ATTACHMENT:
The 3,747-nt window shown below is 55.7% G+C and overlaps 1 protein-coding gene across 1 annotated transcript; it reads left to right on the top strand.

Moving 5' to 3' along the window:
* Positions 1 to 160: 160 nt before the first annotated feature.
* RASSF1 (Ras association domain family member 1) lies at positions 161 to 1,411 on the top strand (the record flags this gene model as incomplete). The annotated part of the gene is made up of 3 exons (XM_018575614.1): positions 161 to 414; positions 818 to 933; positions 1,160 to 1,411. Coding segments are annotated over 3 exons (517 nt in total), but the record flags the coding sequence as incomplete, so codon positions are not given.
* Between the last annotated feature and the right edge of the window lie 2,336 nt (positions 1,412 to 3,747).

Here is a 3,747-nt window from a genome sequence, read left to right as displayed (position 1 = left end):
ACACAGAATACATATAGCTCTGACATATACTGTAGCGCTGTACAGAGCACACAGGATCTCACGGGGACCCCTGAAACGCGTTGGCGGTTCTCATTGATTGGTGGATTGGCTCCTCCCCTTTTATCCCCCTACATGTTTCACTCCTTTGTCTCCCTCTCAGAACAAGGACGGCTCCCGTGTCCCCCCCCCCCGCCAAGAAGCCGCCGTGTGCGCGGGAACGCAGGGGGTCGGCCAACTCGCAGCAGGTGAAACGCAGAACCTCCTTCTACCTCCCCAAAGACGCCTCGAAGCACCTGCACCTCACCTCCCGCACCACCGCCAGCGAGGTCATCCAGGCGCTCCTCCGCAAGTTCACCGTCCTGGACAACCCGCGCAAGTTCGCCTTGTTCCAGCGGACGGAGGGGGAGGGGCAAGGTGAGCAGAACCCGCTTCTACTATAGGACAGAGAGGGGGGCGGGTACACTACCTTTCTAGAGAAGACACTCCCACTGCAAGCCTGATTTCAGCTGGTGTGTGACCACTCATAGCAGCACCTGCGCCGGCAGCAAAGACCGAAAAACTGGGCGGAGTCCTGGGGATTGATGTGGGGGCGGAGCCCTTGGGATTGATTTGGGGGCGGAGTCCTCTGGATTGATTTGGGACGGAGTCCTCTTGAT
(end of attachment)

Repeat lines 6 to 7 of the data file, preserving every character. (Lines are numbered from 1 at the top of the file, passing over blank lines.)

Here is a 3,747-nt window from a genome sequence, read left to right as displayed (position 1 = left end):
ACACAGAATACATATAGCTCTGACATATACTGTAGCGCTGTACAGAGCACACAGGATCTCACGGGGACCCCTGAAACGCGTTGGCGGTTCTCATTGATTGGTGGATTGGCTCCTCCCCTTTTATCCCCCTACATGTTTCACTCCTTTGTCTCCCTCTCAGAACAAGGACGGCTCCCGTGTCCCCCCCCCCCGCCAAGAAGCCGCCGTGTGCGCGGGAACGCAGGGGGTCGGCCAACTCGCAGCAGGTGAAACGCAGAACCTCCTTCTACCTCCCCAAAGACGCCTCGAAGCACCTGCACCTCACCTCCCGCACCACCGCCAGCGAGGTCATCCAGGCGCTCCTCCGCAAGTTCACCGTCCTGGACAACCCGCGCAAGTTCGCCTTGTTCCAGCGGACGGAGGGGGAGGGGCAAGGTGAGCAGAACCCGCTTCTACTATAGGACAGAGAGGGGGGCGGGTACACTACCTTTCTAGAGAAGACACTCCCACTGCAAGCCTGATTTCAGCTGGTGTGTGACCACTCATAGCAGCACCTGCGCCGGCAGCAAAGACCGAAAAACTGGGCGGAGTCCTGGGGATTGATGTGGGGGCGGAGCCCTTGGGATTGATTTGGGGGCGGAGTCCTCTGGATTGATTTGGGACGGAGTCCTCTTGAT